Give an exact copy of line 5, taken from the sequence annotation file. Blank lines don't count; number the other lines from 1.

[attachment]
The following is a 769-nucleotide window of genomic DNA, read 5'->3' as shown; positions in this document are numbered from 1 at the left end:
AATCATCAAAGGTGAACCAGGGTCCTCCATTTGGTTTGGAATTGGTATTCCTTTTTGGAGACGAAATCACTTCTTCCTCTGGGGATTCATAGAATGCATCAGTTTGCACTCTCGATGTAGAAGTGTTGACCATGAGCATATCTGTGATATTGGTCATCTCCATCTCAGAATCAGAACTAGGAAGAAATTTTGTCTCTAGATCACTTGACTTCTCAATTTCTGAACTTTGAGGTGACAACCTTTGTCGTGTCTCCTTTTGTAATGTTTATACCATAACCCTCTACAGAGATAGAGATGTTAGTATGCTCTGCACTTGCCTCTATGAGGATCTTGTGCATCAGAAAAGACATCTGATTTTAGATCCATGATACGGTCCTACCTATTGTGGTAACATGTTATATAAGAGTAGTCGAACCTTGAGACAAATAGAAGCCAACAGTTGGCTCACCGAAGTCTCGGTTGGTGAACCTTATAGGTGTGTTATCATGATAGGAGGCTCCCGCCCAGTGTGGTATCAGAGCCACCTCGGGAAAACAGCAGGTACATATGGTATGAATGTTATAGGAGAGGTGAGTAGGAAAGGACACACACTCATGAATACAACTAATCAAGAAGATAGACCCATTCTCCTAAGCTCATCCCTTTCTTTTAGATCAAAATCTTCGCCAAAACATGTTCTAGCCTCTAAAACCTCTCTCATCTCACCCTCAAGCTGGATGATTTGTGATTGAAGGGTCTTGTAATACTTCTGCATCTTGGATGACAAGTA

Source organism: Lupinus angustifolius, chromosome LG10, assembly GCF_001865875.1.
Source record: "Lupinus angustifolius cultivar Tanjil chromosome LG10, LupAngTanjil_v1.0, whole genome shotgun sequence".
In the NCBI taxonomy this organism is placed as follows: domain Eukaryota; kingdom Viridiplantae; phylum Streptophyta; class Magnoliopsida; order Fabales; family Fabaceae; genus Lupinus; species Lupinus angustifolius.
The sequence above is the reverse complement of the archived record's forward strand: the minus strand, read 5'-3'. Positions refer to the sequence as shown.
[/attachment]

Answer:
In the NCBI taxonomy this organism is placed as follows: domain Eukaryota; kingdom Viridiplantae; phylum Streptophyta; class Magnoliopsida; order Fabales; family Fabaceae; genus Lupinus; species Lupinus angustifolius.